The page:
Khamir leveraged the potential of Kala cotton as it subscribed to these criteria by consulting experts to develop a process to address the problem of spinning and weaving caused by its short-staple length. This resulted in the first Kala cotton product range by Khamir in 2010. Creation of an integrated supply chain between farmers, ginners, spinners and weavers to convert Kala cotton fibre into hand-woven textiles was reminiscent of India’s legacy of weaving khadi reinterpreted for the modern Indian market. Khamir director Ghatit Laheru elaborates on the Kala Cotton Initiative as an example of a holistic approach to promote an indigenous species of cotton for textile production in tandem with the local ecology of Kutch by facilitating linkages that provide sustainable livelihoods for marginalized  farmers, spinners, ginners and weavers. Farmers receive a premium price, and therefore, are encouraged to grow indigenous cotton. Market support and sectoral increase in the remuneration for weaving have also contributed to the increase in the number of weavers in Kutch. The cumulative result is that the value chain of Kala cotton that had deteriorated for decades, is exhibiting resurgence.

The short- to medium-staple length Kala cotton fibre measures between 20 and 22 mm. This makes it difficult to weave it even on traditional looms, which, by extension, is a tribute to the dexterity of the weavers. Kala cotton is usually available in plain weaves with or without woven stripes and motifs, and even in twill weave. Its coarse texture against the skin is a reminder of the tenacity with which it survives in the arid landscape. It lends itself well to natural dyes. In a world of anonymous fashion, this indigenous cotton has a distinctive aesthetic that characterizes the finished products from items of clothing to home and lifestyle products.

Vankars of Bhujodi

In the villages surrounding the cotton fields of Kutch, hubs of self-employed spinners, weavers, printers and dyers work from their homes. After the 2001 earthquake, the resilient inhabitants of Bhujodi, home to the vankar (weaver) community, started revival projects founded on locally-sourced and -woven cotton and woollen textiles that became the community’s main source of livelihood. The vankar families claim kinship with each other with several members having received national awards. The outstanding creativity and business acumen of some vankar artisans have contributed significantly to propagating awareness and demand for Kala cotton products. Bhujodi is home to the illustrious Vankar Shamji Vishram Valji, who carries on the legacy of his father Vankar Vishram Valji, who bagged the National Award in 1974 for exemplary work in Dhabla weaving. Shamji bhai is an early adopter of Kala cotton and oversees Vankar Vishram Valji Weaving, a multi-generational craft initiative for weaving and dyeing of fabrics, shawls, stoles, furnishings and rugs in cotton and indigenous wool, employing around ninety families.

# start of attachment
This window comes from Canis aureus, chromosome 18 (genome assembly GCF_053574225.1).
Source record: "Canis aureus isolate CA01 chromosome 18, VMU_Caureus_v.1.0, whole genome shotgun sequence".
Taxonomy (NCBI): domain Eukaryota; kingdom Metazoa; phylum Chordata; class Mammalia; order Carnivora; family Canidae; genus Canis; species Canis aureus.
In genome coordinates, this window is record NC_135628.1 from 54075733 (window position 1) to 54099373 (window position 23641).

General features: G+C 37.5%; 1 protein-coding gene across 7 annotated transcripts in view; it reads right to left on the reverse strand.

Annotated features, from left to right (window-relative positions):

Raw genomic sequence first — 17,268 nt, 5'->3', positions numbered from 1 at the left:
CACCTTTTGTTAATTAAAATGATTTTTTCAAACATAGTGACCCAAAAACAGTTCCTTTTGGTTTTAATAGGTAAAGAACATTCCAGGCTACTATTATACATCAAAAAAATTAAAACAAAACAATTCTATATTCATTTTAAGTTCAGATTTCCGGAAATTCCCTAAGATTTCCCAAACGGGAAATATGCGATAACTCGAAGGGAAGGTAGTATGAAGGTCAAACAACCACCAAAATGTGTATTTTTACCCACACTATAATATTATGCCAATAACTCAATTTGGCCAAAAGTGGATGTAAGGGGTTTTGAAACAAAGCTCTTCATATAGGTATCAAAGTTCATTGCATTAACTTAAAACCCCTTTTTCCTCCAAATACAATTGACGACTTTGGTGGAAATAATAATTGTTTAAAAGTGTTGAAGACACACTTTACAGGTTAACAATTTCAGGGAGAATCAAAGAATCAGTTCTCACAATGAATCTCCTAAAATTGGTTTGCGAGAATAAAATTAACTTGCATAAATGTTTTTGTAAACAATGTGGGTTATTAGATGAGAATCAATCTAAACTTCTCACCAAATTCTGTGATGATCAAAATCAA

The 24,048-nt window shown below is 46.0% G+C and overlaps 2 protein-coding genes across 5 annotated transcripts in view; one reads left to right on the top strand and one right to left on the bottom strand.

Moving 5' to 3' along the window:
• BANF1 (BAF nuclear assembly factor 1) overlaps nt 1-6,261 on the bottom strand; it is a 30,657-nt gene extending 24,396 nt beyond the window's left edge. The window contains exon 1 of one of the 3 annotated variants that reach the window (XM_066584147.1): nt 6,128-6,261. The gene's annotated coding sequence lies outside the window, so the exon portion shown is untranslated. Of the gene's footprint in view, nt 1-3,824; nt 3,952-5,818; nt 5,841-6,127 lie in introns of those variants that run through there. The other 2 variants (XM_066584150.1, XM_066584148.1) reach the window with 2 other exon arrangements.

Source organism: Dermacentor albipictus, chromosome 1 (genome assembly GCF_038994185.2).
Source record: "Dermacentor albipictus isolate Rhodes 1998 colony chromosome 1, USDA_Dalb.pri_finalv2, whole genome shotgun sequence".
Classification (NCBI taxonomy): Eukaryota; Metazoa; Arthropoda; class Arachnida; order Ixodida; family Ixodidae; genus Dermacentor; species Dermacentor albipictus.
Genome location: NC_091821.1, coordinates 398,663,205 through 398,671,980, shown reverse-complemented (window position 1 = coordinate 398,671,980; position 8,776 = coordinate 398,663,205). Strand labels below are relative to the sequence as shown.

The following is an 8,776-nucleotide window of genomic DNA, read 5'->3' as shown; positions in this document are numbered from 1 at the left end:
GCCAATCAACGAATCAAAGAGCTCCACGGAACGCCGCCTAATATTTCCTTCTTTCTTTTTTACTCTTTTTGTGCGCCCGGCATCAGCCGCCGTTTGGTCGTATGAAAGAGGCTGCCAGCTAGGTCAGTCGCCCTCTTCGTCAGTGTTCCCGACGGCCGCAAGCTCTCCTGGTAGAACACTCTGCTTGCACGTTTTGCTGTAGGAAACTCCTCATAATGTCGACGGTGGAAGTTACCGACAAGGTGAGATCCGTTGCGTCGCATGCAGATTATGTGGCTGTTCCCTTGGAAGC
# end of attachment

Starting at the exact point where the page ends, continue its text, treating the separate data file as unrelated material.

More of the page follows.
In the last 20 years, Shamji bhai has transformed the venture into a prosperous business with clients in India and abroad. He is also the chronicler of his family history, Bhujodi village and the narrative of handloom weaving. His journey as a weaver and entrepreneur has brought him recognition as master craftsman and earned him the UNESCO Seal of Excellence. In 2014, he participated in the ‘Hand Made’ project exhibited in Bunka Gakuen University in Japan that highlighted the handmade qualities of traditional textiles produced in Bhujodi, including Kala cotton. In 2015, he participated in the project ‘Cotton Exchange: A Material Response’, which compared and contrasted the social, cultural and historical legacies of cotton manufacture and trade between England and India using Kala cotton that was handspun partly in Kutch and in the United Kingdom, and naturally dyed with iron and indigo. These international collaborations heightened the global awareness of the potential of Kala cotton. A recipient of several awards, Shamji bhai epitomizes a holistic approach to preservation of heritage, skill, ecology, identity and knowledge.

Vankar Chaman Premji Siju hails from eleven generations of weavers and continues the textile lineage of his family. Chaman Siju is the recipient of the Gujarat state government award in 1999, the President’s National Award in 2001 and several other awards. Committed to promoting indigenous artisans, he iterates the importance of using indigenous material, including Kala cotton, for regular orders as well as its potential as a fashion fabric to uplift the artisans’ work using traditional handlooms. At Textiles India 2017 in Gandhinagar, Siju showcased an intricate handloom cotton sari illustrating Prime Minister Narendra Modi’s 5F formula: ‘Farm, Fibre, Fabric, Fashion, Foreign’. Kala cotton received a boost when Modi wore a Kala cotton stole woven by Siju. He aspires to create a local museum to house an exclusive collection of Kala cotton and other heirloom textiles.